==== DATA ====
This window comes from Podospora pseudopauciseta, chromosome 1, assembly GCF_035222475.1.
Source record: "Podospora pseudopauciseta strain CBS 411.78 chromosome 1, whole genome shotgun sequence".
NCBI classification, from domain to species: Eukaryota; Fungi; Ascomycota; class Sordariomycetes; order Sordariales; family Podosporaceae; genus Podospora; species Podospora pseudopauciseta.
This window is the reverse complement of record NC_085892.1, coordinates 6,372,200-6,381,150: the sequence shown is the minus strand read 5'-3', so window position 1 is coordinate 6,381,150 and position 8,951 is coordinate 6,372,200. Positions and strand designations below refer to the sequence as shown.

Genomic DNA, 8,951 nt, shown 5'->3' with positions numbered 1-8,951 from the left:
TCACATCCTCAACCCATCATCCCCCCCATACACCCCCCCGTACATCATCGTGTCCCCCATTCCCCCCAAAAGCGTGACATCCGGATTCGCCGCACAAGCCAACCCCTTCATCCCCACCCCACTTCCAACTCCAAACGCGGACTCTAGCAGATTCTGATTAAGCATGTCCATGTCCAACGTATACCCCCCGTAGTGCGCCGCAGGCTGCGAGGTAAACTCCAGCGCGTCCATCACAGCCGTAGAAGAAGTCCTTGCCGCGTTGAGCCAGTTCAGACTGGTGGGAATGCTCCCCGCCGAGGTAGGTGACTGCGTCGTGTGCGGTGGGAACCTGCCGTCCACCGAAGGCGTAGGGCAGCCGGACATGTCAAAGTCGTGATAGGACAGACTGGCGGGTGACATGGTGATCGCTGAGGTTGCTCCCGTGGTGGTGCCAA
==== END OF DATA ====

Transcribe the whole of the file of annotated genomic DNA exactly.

This window comes from Podospora pseudopauciseta, chromosome 1, assembly GCF_035222475.1.
Source record: "Podospora pseudopauciseta strain CBS 411.78 chromosome 1, whole genome shotgun sequence".
NCBI classification, from domain to species: Eukaryota; Fungi; Ascomycota; class Sordariomycetes; order Sordariales; family Podosporaceae; genus Podospora; species Podospora pseudopauciseta.
This window is the reverse complement of record NC_085892.1, coordinates 6,372,200-6,381,150: the sequence shown is the minus strand read 5'-3', so window position 1 is coordinate 6,381,150 and position 8,951 is coordinate 6,372,200. Positions and strand designations below refer to the sequence as shown.

Genomic DNA, 8,951 nt, shown 5'->3' with positions numbered 1-8,951 from the left:
TCACATCCTCAACCCATCATCCCCCCCATACACCCCCCCGTACATCATCGTGTCCCCCATTCCCCCCAAAAGCGTGACATCCGGATTCGCCGCACAAGCCAACCCCTTCATCCCCACCCCACTTCCAACTCCAAACGCGGACTCTAGCAGATTCTGATTAAGCATGTCCATGTCCAACGTATACCCCCCGTAGTGCGCCGCAGGCTGCGAGGTAAACTCCAGCGCGTCCATCACAGCCGTAGAAGAAGTCCTTGCCGCGTTGAGCCAGTTCAGACTGGTGGGAATGCTCCCCGCCGAGGTAGGTGACTGCGTCGTGTGCGGTGGGAACCTGCCGTCCACCGAAGGCGTAGGGCAGCCGGACATGTCAAAGTCGTGATAGGACAGACTGGCGGGTGACATGGTGATCGCTGAGGTTGCTCCCGTGGTGGTGCCAA